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DEEPER UNDERSTANDING THROUGH QUESTIONS

by Ellen Weber in
PRAXIS
The National Teaching & Learning Forum
Vol. 8, No. 6, 1999, Page 5 & 6


Biological research tells us that our brains "like" challenges. They are hard-wired to unscramble complex puzzles and address questions. So it makes sense to raise challenging questions to help students engage with and apply facts. Jared Diamond won a Pulitzer Prize when he asked: "Why were Europeans, rather than Africans, or Native Americans, the ones to end up with guns, the nastiest germs, and steel?" Answers to most questions will not win national prizes, but students understand deeply what they question most. So inquiring teachers can help students learn more through posing key questions. Questions motivate learners to ask, wonder and discover in order to know.

The brain creates pathways to information in response to questions. We ask, "Can anything positive come from the horrors of school violence?" Then, in response, we admit that we fail to understand each other. School violence reminds us that we often lack awareness of the inner maps of another's mind, even of those closest by. We question why pain brings out the best at times and the worst at times. We wonder why a bit of fortune inspires one person but destroys another.

Political scientists might ask, "How can Hillary stand by her man after public humiliation?" We simply do not understand until we ask and seek. Understanding depends on much more than delivering more facts. To one instructor worried about "covering" enough facts before exams a brain specialist replied, "Even a cat covers its material." Under-standing requires much more than rote memory. Excellent questioning techniques-as good teachers from the time of Socrates to the present day have known - provide the bedrock for increased under-standing.

Here's my checklist, my "aid to memory," of what good questions and good questioning techniques include:

o Working from the known to the unknown. When students connect new ideas to their past knowledge and experiences, they can draw facts from personal bodies of knowledge for a deeper response.

o Skipping hesitant persons for the time being or providing clues to generate good answers. Rather than insisting on asking questions aimed at uncovering new facts which all students may not yet know, mine for the gold they do know first.

o Tapping others for more complete answers when a student responds briefly. Rather than grasp quiet moments to play oracle or lecture on the topic at hand, probe students with further queries engaging them to go deeper with you.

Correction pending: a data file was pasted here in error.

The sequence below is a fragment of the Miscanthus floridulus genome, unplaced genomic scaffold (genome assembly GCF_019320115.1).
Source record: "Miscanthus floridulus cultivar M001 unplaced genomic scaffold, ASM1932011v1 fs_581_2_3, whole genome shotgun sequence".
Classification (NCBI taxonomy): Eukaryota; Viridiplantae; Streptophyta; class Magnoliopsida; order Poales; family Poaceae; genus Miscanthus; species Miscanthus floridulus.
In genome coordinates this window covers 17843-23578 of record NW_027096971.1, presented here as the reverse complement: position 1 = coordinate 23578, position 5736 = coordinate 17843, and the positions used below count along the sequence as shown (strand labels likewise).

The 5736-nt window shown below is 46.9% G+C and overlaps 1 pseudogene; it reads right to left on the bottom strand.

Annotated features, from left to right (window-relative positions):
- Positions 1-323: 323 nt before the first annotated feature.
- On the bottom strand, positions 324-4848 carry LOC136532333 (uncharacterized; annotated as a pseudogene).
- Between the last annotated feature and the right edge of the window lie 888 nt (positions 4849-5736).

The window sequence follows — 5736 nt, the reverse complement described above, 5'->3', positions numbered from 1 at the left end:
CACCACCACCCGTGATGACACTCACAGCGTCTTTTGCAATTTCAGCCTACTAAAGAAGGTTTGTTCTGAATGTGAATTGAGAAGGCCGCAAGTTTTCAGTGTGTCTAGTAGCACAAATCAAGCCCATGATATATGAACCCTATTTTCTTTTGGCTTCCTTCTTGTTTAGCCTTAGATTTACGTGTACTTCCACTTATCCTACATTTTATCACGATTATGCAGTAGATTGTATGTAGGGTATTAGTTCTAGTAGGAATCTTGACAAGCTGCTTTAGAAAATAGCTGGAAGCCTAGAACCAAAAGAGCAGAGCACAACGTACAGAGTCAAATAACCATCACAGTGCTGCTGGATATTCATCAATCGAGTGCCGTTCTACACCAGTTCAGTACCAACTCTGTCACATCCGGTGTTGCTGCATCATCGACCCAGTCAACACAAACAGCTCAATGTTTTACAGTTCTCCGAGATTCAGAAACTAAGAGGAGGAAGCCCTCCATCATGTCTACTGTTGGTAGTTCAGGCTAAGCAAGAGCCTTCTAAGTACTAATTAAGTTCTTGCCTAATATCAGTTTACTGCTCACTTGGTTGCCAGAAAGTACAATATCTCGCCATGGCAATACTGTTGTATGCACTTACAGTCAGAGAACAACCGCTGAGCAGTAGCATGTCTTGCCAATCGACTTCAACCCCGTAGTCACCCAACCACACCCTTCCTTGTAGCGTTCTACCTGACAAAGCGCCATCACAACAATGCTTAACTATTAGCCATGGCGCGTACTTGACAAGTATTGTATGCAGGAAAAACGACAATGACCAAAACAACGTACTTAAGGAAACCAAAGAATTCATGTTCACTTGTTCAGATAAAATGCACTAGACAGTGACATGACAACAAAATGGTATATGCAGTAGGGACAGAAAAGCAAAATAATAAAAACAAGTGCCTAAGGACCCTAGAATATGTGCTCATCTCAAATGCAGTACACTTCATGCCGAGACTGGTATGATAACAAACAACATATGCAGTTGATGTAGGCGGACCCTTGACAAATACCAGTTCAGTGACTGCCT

o Varying the questioning techniques so that you engage humor (especially laugh at yourself to help students gain confidence.) Varied questioning techniques include contests, competitions and mock interviews.

o Visualizing questions on charts, boards, overheads and diagrams.

o Asking questions before calling on a particular student so that all students spend time thinking about a response to the topic.

o Avoiding jargon in questions, finding other means of being precise. Make sure that questions adequately cover all content that you intend to assess and make sure your questions span various levels of thinking. Lower level questions include facts and figures. Higher level questions require students to make judgement and apply content to real life problems.
Finally, we must make sure to choose questions that elicit the best responses for each specific purpose. Different types of questions provide different opportunities for responses. So, for example, questions can be:

o Open-ended questions - when material contains a great variety and quantity of factual content. Open-ended uestions involve the application of knowledge. For example, "What would happen to the ecology if all frogs suddenly died?"

o Focusing questions - when you want to help student's select specific responses from a myriad of facts. For example, "Looking more closely at the fate of birds, why might the snowy owl soon be extinct?"

o Interpretive questions - when you want to compare, contrast and show logical connections among facts. For example, "How do you account for the shutdown of the Maritime fisheries?" Interpretive questions sometimes require students to analyze and identify relationships within a body of ideas. For example, "What properties in this group belong together?"

o Capstone questions - when you hope to create closure or draw conclusions. For example, "What lesson might you take away from this event?" Capston questions that involve interpretation of data call for enveloping generalizations, inferences, or interpretive summaries. For example, "What could we say that would be true of all industries?"

Questions like the ones identified her help students explore, illustrate, and express new information. When questions are designed for specific outcomes, and when they are thought-provoking and stimulating, they help students clarify and express precisely what they have learned.

Rather than teach toward our tests, we should be guided by questions that generate information and later test our students' ability to grasp and apply that content. Questions should become a focus in all classrooms. Why? In part because inquiry provides the core tool for assessment, and because as we know, good assessment increases learning. Perhaps it's the combination of those factors that explains why good questions provide keys to motivation and encourage students to achieve deeper understanding of any topic.